Friday, July 17, 2009
Summer is a great time to be eating dark chocolate because even at room temperatures, these beauties are primed to melt in your mouth. Too often, I see folks eating chocolate stored at less than 60F ambient temperatures - which is almost criminal. Here is a rule of thumb - if stored at an ideal temperature, the chocolate should start to lightly smear up your fingers within a few seconds of coming into contact. While it can be messy, you are assured that you are getting the most out of the chocolate.
Dark Chocolate doesn't lend itself to instant gratification - its pleasures are surrendered in a delayed action sequence. First come the texture and smoothness which, if consumed at the right temperature (65-75F) should become apparent with minimal effort from your mandibles. After traversing the insides of your mouth for a few seconds, the flavors should start to announce themselves. Apart from the varying levels of bitterness and sweetness, one should start to sense the infusions - most commonly dried fruit bits, coffee, spices, seeds/powdered seeds, wine and other alcohols. These flavor notes can arrive in waves hiding and surfacing unpredictably. Here is where you palate and the skill of the chocolatier come into play. Allow yourself the time to experience these and if you aren't a convert already, you'll be one.
Pictured here is my sister Manju creating what turned out to be among the best truffles I'd eaten for my birthday earlier this year. In addition to conventional orange rind truffles, she got a bit creative with wine soaked dates and amaretto soaked raisins. The latter were a huge hit - in particular the wine soaked dates - which almost seamlessly disappeared into the ganache. I've been trying to get her to mail me more of these ever since.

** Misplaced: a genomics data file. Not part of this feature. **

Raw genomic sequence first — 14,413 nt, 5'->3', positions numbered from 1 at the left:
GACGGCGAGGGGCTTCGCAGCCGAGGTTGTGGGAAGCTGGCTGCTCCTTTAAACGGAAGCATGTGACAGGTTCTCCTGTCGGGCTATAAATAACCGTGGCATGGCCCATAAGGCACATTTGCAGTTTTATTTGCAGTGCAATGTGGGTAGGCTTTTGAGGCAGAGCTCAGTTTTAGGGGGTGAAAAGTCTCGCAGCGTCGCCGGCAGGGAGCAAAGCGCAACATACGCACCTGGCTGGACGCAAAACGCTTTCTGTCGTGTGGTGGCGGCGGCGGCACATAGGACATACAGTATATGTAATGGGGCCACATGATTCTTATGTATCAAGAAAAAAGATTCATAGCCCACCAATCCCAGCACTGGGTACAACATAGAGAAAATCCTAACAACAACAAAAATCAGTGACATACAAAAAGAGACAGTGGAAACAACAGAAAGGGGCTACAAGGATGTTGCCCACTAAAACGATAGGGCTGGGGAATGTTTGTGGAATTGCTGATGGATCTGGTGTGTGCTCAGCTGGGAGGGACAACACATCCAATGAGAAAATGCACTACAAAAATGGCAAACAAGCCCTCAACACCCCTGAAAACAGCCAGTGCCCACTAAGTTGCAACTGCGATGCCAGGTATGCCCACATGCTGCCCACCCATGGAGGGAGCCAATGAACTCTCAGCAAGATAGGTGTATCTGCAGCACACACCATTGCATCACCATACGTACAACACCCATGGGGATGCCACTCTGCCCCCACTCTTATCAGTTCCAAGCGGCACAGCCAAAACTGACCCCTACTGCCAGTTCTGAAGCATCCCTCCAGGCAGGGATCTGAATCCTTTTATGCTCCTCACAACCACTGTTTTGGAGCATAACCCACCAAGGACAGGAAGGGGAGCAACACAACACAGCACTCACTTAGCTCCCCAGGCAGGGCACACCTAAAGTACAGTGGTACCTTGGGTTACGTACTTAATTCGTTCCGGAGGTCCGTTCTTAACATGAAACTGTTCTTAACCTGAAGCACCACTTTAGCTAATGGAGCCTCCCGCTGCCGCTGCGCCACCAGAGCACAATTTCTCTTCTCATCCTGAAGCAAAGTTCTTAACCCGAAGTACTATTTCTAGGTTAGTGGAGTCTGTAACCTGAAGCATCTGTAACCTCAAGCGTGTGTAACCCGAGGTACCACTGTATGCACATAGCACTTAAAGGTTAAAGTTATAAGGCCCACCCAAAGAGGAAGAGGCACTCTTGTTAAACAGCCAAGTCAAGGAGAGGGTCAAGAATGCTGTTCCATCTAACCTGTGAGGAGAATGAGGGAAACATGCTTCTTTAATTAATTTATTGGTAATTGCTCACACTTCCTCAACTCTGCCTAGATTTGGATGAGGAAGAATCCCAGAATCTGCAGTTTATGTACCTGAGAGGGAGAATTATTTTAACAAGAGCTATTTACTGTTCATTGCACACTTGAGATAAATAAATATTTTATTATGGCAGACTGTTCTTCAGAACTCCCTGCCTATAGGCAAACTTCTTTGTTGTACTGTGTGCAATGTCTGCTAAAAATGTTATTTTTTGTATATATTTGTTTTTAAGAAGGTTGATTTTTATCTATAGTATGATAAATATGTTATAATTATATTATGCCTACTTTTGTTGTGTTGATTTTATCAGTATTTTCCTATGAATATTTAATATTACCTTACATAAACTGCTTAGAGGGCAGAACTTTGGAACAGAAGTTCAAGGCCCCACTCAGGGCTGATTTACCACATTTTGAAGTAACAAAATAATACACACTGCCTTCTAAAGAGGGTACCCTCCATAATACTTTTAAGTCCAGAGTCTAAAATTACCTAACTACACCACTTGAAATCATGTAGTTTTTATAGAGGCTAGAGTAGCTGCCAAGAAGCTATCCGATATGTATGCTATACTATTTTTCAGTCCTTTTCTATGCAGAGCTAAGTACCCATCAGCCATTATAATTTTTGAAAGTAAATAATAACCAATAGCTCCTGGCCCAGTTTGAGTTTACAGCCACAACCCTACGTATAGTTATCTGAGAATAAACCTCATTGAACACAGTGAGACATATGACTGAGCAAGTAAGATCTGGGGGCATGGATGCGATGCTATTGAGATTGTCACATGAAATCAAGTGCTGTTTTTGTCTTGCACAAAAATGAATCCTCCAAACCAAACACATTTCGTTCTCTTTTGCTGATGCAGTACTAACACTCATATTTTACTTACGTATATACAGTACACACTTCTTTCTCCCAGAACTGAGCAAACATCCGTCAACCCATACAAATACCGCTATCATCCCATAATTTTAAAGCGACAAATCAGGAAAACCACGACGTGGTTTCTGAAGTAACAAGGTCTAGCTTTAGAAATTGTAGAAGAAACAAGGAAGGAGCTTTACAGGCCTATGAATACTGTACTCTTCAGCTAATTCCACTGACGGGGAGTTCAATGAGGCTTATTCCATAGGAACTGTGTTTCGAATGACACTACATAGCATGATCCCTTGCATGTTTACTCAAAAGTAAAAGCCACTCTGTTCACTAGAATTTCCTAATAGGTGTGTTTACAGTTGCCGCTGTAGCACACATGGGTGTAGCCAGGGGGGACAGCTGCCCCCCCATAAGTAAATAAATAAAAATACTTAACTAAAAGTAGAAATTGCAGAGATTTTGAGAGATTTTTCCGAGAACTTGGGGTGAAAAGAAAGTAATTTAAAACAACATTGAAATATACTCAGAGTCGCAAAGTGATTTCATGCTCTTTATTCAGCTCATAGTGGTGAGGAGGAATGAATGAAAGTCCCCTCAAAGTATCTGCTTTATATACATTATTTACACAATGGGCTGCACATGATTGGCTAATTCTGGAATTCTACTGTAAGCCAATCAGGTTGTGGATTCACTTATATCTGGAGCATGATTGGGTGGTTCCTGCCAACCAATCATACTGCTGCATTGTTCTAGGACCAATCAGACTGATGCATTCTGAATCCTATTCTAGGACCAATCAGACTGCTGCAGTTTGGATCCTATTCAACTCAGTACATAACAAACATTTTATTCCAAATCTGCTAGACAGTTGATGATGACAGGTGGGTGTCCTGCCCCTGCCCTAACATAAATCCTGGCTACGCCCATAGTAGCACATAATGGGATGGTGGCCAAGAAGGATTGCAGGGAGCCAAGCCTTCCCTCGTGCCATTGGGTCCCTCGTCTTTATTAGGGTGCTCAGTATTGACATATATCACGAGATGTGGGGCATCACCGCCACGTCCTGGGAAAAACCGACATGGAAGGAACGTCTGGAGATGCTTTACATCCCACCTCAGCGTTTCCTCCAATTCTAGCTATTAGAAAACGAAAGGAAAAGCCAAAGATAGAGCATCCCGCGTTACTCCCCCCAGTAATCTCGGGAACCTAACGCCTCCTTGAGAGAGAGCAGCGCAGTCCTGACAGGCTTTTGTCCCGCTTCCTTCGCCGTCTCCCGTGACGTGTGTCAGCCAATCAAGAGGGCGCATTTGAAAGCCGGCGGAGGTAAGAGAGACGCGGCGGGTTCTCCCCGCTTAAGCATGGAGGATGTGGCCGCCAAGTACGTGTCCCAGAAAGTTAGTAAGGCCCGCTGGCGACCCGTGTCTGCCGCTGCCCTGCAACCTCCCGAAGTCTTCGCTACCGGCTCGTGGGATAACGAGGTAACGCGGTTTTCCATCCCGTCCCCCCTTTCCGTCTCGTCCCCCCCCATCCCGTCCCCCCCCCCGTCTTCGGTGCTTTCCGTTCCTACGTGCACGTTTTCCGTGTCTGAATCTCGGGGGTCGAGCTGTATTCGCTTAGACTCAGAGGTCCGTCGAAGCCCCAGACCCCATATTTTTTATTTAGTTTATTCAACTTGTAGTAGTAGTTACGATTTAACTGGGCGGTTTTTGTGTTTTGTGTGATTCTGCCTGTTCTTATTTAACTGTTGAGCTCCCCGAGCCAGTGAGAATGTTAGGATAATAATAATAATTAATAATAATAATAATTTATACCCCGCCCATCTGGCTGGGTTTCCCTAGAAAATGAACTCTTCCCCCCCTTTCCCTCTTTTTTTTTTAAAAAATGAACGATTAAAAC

Finally, an honorary mention for chocolate bars made by Santander which are among my recommended picks and a great value for money. The bars cost between $2-$4 each and pack a lot of quality at that price. If you are like me and try to justify nibbling square(s) of dark chocolate daily as a nutritious health supplement (yeah, right! :-)), this one is well suited and won't set you back by too much.
Of late, I find that I only eat their coffee/fruit infused 70% Cacao bars because those are the ones that really set Santander apart. A nod to Colombia's rich coffee producing culture, both the "70% Dark Chocolate with Coffee Nibs" and "70% Dark Chocolate with Espresso" have rich, deep, lasting flavors with great texture. Both of these can really wake you up - so if you are sensitive to caffeine, don't consume them at night. At about $3 or less, these are among the very best you can find at the price.
Pictured above is something I recently tasted, their "70% Dark Chocolate with Passion Fruit bits". Again, this was a great creation - the acid and sweetness of the passion fruit bits perfectly complementing the chocolate base. There is another one with Pineapple bits that I haven't yet tried.